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Protein Crystallography (Postgraduate Certificate using the Internet) - Online

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  • Objectives
    For proper understanding of biological function, the study of the three-dimensional structure of biological macromolecules and their interactions with ligands and the aqueous environment is required. This programme provides an insight into how protein crystal structures are determined and how results should be judged. As a student, you will learn about the fundamentals of protein structure, X-ray diffraction and symmetry; how to determine structure using protein crystallography; and how to assess crystallographic papers and judge the quality of co-ordinates. Additionally, you will complete an independent project based on these skills. This Postgraduate Certificate provides a very good introduction to protein crystallography. It will be of particular benefit to you if you are pursuing a career in this exciting and rapidly expanding field, especially in the pharmaceutical industry, or would like to expand and update your scientific knowledge. It can also form the second year of the MSc Structural Biology using the Internet. The programme is taught entirely using the Internet. After an introduction to effective studying on the Internet, you follow a number of units. As long as you have access to a standard PC or workstation, and an Internet connection, you can undertake this programme from home, work or another university, whether in the UK or abroad.
  • Entry requirements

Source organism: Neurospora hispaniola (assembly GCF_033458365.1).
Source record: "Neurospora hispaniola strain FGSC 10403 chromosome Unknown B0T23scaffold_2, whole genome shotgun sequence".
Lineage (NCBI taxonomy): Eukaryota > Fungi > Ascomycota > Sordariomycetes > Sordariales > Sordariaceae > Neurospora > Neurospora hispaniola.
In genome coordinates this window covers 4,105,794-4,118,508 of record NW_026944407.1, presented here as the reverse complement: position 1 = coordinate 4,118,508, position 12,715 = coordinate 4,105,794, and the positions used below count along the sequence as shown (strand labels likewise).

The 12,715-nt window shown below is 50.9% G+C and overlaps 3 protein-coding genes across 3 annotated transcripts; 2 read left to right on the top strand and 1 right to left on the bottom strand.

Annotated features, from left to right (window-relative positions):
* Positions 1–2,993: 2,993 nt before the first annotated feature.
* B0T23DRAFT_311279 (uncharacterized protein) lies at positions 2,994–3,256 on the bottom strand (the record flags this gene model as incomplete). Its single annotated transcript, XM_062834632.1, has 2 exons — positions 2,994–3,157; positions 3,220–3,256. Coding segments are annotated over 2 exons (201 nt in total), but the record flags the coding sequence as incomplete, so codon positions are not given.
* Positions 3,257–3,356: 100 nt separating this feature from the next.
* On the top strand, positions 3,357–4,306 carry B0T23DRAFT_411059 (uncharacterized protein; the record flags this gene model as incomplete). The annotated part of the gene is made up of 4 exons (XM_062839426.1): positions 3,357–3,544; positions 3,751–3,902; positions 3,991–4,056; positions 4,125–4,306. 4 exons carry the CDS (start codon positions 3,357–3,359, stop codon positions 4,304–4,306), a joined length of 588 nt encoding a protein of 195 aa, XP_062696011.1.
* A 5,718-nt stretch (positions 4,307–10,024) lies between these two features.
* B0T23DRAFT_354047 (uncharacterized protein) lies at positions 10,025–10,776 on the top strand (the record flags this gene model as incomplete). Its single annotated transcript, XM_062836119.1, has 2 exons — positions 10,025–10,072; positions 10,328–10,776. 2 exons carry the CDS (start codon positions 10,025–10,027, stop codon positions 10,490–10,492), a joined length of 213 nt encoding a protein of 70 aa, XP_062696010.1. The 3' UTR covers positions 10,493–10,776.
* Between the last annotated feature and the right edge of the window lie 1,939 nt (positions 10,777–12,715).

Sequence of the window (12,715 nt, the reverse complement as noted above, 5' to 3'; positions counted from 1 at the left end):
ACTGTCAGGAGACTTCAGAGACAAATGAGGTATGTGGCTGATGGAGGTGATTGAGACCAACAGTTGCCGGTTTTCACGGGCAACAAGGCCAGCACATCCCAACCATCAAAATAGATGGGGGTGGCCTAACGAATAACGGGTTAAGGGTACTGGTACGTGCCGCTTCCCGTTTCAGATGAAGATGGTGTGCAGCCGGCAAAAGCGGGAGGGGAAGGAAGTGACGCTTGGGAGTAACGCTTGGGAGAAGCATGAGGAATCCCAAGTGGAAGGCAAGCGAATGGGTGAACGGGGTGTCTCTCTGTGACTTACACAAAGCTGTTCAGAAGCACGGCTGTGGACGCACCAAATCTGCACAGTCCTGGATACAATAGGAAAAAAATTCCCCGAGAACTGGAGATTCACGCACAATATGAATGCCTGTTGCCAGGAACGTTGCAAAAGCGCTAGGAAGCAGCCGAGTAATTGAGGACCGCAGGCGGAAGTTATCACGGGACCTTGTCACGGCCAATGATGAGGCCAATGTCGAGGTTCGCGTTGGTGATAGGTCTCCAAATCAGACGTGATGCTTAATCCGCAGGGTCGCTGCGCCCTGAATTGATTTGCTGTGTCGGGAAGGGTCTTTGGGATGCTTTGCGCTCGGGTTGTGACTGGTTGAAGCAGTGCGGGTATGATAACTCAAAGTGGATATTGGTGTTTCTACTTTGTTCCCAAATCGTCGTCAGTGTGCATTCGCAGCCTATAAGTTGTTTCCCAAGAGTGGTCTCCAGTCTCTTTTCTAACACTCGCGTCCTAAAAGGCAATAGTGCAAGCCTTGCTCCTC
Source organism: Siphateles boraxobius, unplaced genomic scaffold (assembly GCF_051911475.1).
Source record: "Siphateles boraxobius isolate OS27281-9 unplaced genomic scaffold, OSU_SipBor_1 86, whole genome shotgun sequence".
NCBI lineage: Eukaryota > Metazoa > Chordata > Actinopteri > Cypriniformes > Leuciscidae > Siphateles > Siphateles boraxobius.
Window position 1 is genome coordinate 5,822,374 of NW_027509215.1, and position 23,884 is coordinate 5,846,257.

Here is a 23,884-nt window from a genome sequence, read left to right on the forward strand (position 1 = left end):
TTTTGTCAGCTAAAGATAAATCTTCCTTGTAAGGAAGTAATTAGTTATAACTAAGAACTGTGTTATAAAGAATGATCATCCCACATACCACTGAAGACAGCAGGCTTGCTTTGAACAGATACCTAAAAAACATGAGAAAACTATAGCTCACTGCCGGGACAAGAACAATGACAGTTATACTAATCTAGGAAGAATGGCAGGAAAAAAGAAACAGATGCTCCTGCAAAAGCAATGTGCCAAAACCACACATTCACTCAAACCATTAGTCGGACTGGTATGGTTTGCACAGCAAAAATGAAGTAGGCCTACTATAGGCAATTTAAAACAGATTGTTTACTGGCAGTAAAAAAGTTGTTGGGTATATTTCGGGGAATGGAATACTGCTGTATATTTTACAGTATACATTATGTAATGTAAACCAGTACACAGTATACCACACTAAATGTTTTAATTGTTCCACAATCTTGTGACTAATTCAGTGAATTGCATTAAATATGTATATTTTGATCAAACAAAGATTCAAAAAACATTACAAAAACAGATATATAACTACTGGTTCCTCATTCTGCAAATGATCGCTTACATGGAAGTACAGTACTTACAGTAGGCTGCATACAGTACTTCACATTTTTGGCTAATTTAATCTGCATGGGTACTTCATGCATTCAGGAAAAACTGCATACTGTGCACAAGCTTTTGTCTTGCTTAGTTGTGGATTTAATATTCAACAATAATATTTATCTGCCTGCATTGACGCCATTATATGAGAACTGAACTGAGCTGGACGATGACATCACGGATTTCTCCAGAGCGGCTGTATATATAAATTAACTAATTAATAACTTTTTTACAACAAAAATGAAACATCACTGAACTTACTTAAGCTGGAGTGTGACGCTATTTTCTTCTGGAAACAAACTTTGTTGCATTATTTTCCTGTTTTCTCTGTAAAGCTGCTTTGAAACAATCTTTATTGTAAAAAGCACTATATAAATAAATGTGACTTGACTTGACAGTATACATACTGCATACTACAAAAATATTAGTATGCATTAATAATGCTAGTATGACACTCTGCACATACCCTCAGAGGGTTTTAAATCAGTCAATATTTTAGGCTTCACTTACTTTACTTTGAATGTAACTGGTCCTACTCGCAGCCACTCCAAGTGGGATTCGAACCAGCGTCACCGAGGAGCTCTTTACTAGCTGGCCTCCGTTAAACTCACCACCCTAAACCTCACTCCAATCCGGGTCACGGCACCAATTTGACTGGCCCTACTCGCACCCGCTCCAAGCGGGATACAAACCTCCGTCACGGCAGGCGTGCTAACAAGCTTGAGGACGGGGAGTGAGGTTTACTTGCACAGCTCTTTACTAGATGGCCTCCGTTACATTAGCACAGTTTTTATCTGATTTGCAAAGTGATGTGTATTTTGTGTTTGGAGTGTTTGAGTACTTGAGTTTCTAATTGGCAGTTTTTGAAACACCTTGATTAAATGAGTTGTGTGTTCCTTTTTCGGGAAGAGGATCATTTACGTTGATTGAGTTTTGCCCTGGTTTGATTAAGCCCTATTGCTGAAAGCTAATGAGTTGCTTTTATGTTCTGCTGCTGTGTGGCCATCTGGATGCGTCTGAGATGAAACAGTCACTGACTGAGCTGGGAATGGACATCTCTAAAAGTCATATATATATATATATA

Entry requirements Degree in science, computing or mathematics, or equivalent qualification or relevant work experience.
  • Academic Title
    Protein Crystallography (Postgraduate Certificate using the Internet)
  • Course description
    This Postgraduate Certificate is an excellent introduction to protein crystallography. The course is designed for those who are interested in pursuing a career in this exciting and rapidly expanding field, especially in the pharmaceutical industry, or for those who would like to expand and update their existing scientific knowledge.

    The Protein Crystallography course provides an insight into how protein crystal structures are determined and how results should be judged. Up-to-date descriptions of the background, methods and techniques of protein crystallography are explained and the course gives the biologically orientated scientist a mainly non-mathematical insight into how structures are determined and how results should be judged. As a student, you will learn:

    The fundamentals of protein structure
    X-ray diffraction and symmetry
    How to determine structures using protein crystallography
    How to assess crystallographic papers and judge the quality of co-ordinates
    To complete an independent project based on these skills
    Distance learning course

    PX is a distance learning course. All teaching is carried out via the internet. The only equipment required is a standard PC or workstation and an Internet connection.

    Modular structure

    PX may be taken as a stand-alone postgraduate certificate or as part of the School of Crystallography's innovative distance learning MSc in Structural Molecular Biology.

    The programme of study has a modular structure and operates under the Birkbeck Common Awards Scheme, one module being worth 30 credits. Students gain 60 credits on completion of the PX Postgraduate Certificate. In order to gain an MSc in Structural Molecular Biology students must earn 180 credits.

    Protein crystallography is no longer solely the domain of the mathematician and physicist, but that of the biologically orientated scientist. It is a multidisciplinary technique which overlaps with biochemistry, molecular biology, bioinformatics, biophysics and organic chemistry.

    For proper understanding of biological function a detailed knowledge of the three-dimensional structure of biological macromolecules and their interactions with ligands and the aqueous environment is required.

    Protein crystallography
    (or structural molecular biology) is powerful in that it can identify the residues determining substrate specificity and interactions with other macromolecules at the atomic level, allowing the targeting of site-directed mutagenesis experiments and the design of selective inhibitors, so important in industry.

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